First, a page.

from a week at camp. Nine boys at Medicine Bow, but three with mean streaks. It wasn't Lord of the Flies, but no repeat of last summer's idyll, either. I had a feeling we should have sent him to that riding camp.
He doesn't seem troubled by it -- just disappointed. Not just by the obnoxious trio, but the thunderstorm warnings that derailed the island campout, and the heavily fletched "flu flu" arrows that offended his archer's heart with their sluggish inaccuracy. It may be that after a few days he'll remember the positive things as well . . .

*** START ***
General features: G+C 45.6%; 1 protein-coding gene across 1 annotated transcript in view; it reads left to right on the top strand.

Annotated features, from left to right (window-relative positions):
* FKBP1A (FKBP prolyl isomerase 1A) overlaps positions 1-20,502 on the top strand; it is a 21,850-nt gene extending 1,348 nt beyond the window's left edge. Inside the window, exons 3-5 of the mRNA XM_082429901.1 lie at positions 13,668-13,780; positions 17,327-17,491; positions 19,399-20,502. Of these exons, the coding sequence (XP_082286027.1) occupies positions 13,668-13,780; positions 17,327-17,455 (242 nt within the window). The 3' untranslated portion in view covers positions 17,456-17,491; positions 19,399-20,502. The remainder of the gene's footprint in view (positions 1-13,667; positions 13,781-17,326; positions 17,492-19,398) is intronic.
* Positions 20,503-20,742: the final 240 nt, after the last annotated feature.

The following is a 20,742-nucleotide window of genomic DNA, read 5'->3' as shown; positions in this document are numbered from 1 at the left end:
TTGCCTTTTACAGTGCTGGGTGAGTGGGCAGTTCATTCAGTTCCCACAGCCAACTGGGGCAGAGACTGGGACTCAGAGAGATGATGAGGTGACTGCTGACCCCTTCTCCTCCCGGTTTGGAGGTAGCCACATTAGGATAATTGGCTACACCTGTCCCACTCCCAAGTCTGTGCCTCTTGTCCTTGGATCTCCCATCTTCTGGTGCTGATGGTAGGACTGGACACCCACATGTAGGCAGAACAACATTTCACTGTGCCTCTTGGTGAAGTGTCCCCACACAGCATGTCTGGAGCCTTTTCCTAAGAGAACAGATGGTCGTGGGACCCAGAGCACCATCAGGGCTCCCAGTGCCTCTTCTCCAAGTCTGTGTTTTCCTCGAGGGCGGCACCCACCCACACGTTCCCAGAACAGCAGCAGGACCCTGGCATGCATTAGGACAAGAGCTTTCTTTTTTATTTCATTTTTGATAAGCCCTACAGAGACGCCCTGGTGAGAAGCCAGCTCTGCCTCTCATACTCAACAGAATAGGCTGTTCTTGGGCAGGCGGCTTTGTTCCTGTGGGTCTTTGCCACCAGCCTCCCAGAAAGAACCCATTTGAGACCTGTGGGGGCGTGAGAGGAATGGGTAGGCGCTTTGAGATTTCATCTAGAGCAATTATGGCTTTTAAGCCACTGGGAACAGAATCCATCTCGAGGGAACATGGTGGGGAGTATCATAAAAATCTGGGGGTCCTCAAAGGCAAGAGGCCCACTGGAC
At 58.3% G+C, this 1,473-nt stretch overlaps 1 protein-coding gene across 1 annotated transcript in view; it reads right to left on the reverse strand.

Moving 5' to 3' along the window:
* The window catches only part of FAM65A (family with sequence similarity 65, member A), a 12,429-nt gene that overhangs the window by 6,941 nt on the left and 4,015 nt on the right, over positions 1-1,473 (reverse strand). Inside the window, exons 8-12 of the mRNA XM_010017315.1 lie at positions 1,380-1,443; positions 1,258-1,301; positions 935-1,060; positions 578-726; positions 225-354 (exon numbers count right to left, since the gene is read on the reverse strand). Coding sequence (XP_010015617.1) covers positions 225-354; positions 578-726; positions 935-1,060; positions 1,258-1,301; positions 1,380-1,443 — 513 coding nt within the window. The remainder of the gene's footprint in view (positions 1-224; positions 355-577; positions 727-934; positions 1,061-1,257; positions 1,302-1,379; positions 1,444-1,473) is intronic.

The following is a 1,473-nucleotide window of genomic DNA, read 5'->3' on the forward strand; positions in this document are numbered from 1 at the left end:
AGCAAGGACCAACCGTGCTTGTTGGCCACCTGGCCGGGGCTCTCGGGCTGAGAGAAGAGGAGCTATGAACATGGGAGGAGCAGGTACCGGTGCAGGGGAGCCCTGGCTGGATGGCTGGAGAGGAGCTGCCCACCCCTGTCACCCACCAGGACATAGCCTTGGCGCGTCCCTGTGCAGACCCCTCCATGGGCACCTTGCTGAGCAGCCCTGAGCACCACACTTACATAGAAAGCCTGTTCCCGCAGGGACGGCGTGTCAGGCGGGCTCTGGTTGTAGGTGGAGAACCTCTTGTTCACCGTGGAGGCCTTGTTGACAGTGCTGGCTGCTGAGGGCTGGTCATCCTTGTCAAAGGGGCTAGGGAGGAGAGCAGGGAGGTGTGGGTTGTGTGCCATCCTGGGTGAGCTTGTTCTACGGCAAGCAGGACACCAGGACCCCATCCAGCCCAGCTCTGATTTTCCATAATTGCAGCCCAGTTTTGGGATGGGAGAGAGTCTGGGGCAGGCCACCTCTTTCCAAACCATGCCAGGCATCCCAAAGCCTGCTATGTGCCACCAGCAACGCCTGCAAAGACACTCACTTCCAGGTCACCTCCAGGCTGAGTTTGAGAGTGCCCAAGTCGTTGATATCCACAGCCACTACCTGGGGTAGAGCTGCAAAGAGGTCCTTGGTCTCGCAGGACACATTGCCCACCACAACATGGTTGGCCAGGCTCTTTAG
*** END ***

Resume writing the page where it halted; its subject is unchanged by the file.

Scouting may have a national organization, but it is still profoundly local. And it runs on a spectrum from old-fashioned outdoorsy to paramilitary. The manly virtues can be stressed and intermixed in various ways, some that build strength of character and some that tear it down. You see part of that spectrum among the troops that gather in a place like Camp Yawgoog. I'm Den Leader of Porter's den, because he wants to do scouting, and I don't want him in some volunteer fireman's idea of a military unit.